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Transmitter Pi Tuning and Loading network design

Discussion in 'General Electronics Discussion' started by Y2KEDDIE, Jul 4, 2015.

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  1. Y2KEDDIE

    Y2KEDDIE

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    Sep 23, 2012
    I’m trying to get an understanding of how Pi Output tuning circuits are designed.

    It appears most radio transmitters are designed for a 50-75 Ohm load. Why is this? I’m thinking when coupled to an antenna, the loading control would be resonating it’s capacitor reactance with the inductance of the antenna, so at resonance Xc =Xl. This would only leave antenna resistance; is this where the 50-75 Ohms appears?

    I’ve been looking at Low Pass Pi (L) output circuits for different CW transmitters Some only consist of 365 pF for both Tuning and Loading . Consider a circuit centered around 7.150 MHz, using a 10.4 uHy inductor.

    When tuning , the 365pF and 10uHy resonate and the loading capacitor is essentially in series with the parallel resonate circuit. When properly tuned, the loading plates somewhat unmeshed, it’s reactance becomes highest and maximum voltage across it is achieved allowing maximum coupled output.

    Looking at similar output circuits (some are multi-band transmitters) I see the loading capacitors range from 0-365pF to 0-1400 pF. Obviously the higher value will give you a greater range. How is that value determined?

    Can the loading capacitor of the Pi (L) network also be considered Xc of a parallel resonant circuit, with Xl of the antenna? Using the capacitance of the loading capacitor and desired frequency can the Inductance of the Antenna be calculated using the resonant frequency formula?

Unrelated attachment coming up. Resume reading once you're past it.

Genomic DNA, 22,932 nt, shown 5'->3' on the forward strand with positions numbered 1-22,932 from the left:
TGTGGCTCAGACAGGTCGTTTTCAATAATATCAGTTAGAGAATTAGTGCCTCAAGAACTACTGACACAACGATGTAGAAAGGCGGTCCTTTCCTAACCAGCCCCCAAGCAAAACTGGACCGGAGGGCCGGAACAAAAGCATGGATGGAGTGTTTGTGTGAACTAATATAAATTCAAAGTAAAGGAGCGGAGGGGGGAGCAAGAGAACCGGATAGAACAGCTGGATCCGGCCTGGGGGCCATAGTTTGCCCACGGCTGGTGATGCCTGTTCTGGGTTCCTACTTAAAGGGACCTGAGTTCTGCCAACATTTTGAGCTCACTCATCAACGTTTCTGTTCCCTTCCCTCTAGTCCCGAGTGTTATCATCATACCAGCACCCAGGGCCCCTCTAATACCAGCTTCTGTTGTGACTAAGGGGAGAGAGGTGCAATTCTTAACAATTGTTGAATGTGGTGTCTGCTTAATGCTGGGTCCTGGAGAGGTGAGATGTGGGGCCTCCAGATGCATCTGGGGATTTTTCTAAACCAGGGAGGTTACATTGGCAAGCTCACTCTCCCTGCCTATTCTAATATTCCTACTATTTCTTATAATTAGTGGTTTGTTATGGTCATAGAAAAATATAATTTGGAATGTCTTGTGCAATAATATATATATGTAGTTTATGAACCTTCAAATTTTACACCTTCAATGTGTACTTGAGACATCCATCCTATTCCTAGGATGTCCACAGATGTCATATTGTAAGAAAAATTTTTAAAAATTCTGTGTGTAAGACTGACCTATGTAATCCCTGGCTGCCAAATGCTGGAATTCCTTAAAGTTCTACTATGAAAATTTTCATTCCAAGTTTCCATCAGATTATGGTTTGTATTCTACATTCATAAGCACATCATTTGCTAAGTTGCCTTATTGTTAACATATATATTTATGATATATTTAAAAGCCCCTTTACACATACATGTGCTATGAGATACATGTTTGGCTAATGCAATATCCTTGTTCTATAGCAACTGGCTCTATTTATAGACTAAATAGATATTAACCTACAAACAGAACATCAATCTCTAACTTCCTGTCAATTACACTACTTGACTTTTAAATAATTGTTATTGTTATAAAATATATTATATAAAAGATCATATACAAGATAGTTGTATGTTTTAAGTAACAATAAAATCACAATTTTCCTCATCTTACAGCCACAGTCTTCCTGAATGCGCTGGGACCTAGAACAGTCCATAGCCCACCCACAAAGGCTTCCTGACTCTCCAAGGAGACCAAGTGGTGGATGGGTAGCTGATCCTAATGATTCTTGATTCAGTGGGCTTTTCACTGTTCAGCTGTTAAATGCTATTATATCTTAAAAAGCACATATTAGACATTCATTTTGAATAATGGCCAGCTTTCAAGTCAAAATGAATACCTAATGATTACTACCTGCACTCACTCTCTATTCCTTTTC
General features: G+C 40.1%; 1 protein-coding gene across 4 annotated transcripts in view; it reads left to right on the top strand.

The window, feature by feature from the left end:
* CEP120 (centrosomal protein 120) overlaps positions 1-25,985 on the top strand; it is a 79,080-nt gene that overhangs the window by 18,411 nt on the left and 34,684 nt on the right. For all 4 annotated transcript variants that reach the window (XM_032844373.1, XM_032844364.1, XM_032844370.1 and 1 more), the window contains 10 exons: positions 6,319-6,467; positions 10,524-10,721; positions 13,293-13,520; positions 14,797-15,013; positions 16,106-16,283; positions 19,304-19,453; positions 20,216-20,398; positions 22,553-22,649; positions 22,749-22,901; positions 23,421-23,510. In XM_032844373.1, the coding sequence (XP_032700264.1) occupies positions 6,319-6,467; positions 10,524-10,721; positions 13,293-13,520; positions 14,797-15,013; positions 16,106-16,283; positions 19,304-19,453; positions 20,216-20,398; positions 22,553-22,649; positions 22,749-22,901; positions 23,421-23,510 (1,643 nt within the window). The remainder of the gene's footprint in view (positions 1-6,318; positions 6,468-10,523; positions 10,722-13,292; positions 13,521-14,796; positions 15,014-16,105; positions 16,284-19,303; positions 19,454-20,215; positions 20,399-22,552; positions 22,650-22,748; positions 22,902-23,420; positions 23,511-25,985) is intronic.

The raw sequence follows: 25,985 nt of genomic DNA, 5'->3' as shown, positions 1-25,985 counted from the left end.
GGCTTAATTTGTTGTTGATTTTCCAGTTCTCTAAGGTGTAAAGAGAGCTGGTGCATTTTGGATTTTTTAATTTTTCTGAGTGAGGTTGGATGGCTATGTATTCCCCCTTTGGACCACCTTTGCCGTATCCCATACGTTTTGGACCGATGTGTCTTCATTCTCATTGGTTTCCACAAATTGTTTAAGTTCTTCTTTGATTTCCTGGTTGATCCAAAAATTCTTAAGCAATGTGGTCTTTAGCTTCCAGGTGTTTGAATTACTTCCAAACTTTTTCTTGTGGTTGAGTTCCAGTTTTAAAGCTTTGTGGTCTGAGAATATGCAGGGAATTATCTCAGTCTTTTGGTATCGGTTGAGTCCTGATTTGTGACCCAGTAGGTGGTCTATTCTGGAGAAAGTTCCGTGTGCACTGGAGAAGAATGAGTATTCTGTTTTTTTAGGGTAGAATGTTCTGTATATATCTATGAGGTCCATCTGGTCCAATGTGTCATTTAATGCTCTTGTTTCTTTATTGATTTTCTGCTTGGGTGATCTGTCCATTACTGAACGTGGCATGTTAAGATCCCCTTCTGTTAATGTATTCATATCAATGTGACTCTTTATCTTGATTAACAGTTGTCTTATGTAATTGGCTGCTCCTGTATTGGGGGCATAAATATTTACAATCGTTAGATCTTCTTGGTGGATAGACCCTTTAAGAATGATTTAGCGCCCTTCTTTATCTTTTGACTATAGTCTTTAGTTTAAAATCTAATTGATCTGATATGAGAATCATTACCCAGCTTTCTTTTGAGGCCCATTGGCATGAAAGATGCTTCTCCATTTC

Is there a formula/s for calculating all this; can it be broken down?

    My next question is for adding another network. Some antenna tuners are capacitive input /output with an inductor, in center, to ground. When a Pi (L) is feed into these tuners, how are the capacitor and inductor values calculated. Are all calculations based on a 50 - 75 Ohm input?

    I’ve read and re-read various reference texts, but it’s not sinking in. It needs to be kept simple. Possibly the mathematics for these calculations are beyond my understanding. If possible can you simplify in general, as well; such as: this goes up while this goes down, because of….etc?
     
  2. davenn

    davenn Moderator

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    Sep 5, 2009
    Y2KEDDIE,

    The "50 Ohm question" comes up from time to time.

    I have posted this stuff on here in the past :)

    more from MIcrowaves 101

    http://www.microwaves101.com/encyclopedias/why-fifty-ohms

    cheers
    Dave


     
  3. duke37

    duke37

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    Jan 9, 2011
    50Ω is chosen for convenience. Older transmitters used to use higher loading resistances, possibly 400Ω. A half wave dipole will show a centre feed resistance of about 50Ω and if fed with 50Ω cable, this what the transmitter will see.

    A valve in a transmitter may need a 10k load and a low pass pi match can do the matching to 50Ω and reduce harmonics. Transistors will need a much lower load.